Always Hold On To SMALLVILLE

I started watching Smallville a year ago. Now, ten seasons and twelve months later I finally saw that much-talked about moment – the moment Clark Kent rips open his shirt, you see the Superman symbol, John Williams’ score blaring in your ears and then… it’s over.

The Smallville series finale was just a good ending for the series. The Luthor’s and the Kent’s were back, Lois Lane and Clark Kent were finally starting their life together, Jimmy Olsen and Perry White were there, the soundtrack was simply phenomenal and he flew! Clark flew! And it was done in the best way possible.

I would have loved to see Clark in the uniform in a full body shot, but I don’t think it mattered. I knew he was now Superman and I didn’t need any more than that.

Even though Smallville was pretty heavy handed with hammering the idea that Clark Kent is going to be the savior of humanity into our heads, the finale managed to do it because for once, Clark was making that decision for himself rather than having everyone tell him who he is going to be.

The moral of the story wasn’t that he had a destiny that was out of his control; it was that he has been building his own destiny for the entire course of the show. And it’s in that realization that he finally sees that his strength comes from within and then he flew.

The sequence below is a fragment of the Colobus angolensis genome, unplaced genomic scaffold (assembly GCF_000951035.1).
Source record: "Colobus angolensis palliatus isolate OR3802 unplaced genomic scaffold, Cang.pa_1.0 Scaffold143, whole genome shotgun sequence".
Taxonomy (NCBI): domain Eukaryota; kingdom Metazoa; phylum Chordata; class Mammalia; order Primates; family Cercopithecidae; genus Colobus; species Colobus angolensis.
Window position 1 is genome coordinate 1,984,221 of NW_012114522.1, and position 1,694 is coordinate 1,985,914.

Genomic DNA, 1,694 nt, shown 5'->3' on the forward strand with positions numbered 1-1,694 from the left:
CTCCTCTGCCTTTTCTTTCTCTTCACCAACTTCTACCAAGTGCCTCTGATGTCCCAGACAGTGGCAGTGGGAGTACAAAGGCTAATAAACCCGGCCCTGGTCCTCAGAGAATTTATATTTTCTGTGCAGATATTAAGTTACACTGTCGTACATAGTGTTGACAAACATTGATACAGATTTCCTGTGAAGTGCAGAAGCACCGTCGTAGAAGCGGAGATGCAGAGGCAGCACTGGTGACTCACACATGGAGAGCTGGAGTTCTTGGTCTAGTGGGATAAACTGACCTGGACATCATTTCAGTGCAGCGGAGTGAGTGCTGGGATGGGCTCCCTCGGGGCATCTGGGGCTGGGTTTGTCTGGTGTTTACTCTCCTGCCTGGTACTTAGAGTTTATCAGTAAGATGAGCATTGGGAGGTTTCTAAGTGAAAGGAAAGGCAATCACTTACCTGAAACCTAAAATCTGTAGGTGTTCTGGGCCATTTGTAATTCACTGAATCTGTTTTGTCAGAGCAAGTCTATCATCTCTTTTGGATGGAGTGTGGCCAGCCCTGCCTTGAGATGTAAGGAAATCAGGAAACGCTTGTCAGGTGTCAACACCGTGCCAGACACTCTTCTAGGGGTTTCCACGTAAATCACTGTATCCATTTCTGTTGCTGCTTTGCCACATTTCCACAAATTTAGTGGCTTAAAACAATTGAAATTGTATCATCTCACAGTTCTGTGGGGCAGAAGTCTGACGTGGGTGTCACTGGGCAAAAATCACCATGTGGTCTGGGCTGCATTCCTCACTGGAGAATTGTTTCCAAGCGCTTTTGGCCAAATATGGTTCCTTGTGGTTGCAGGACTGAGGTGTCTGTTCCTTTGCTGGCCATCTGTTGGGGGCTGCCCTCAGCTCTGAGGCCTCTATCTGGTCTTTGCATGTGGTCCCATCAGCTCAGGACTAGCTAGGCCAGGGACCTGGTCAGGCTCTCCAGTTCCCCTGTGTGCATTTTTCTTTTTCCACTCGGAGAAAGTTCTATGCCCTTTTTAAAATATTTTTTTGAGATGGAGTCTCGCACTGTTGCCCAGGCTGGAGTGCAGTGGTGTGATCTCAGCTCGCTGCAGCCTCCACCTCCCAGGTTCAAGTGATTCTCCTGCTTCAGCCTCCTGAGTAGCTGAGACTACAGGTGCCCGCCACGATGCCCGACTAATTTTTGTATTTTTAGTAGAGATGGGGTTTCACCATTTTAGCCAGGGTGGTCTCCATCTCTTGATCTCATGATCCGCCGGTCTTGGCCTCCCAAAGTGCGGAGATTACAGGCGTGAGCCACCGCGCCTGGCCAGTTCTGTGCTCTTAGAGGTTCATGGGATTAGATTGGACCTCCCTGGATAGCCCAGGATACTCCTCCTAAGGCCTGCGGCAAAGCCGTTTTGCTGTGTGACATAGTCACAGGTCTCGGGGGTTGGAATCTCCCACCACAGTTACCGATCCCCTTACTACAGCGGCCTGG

He took a deep breath, listened to his father’s voice cheering him on and believed that he could fly.

The truth is, everyone knew he could fly. We knew he could, Lois knew he could, his parents knew he could, but he didn’t. He was too scared. But it was in that moment when he let the past be his strength, rather than be his crutch that we all believed a man could fly.

There’s a feeling of calm when he flies. He’s rushing to save the world but he takes the moment to really enjoy what he’s doing and who he’s become. He catches a plane, saves Lois and the President, but takes the time to share the relish of flying with his fiancé and bask in the warmth of the sun.

The two hour finale was full to the brim of the scenes we wanted to see. Lois and Clark walking down the aisle, Clark flying, putting on the uniform, Michael Rosenbaum returning as Lex Luthor.

Watching each of those scenes made me jump out of my seat and cheer. It wasn’t because I was so anxious to see it happen, but because I knew that in those moments they finally grew up. Instead of wearing their tragedy and pasts on their shoulder, they wore them on their chests for the entire world to see.

The only bad parts of the series finale are the Darkseid parts, but that is true for the entire season. The Darkseid stuff just wasn’t threatening in the least and only diluted from the impact of the story that people actually wanted to see – the story of Clark, Lois, Chloe, Oliver, Lex and the Kents.

Oh and I could have done without the show framing the finale as bed time story because that was useless.

But they say hindsight in twenty-twenty and it’s true. Looking back on the series as a whole I can only describe it as an imperfect mixed bag. But every time I am again reminded of that memorable quote by Jonathon Kent:

Always hold on to Smallville.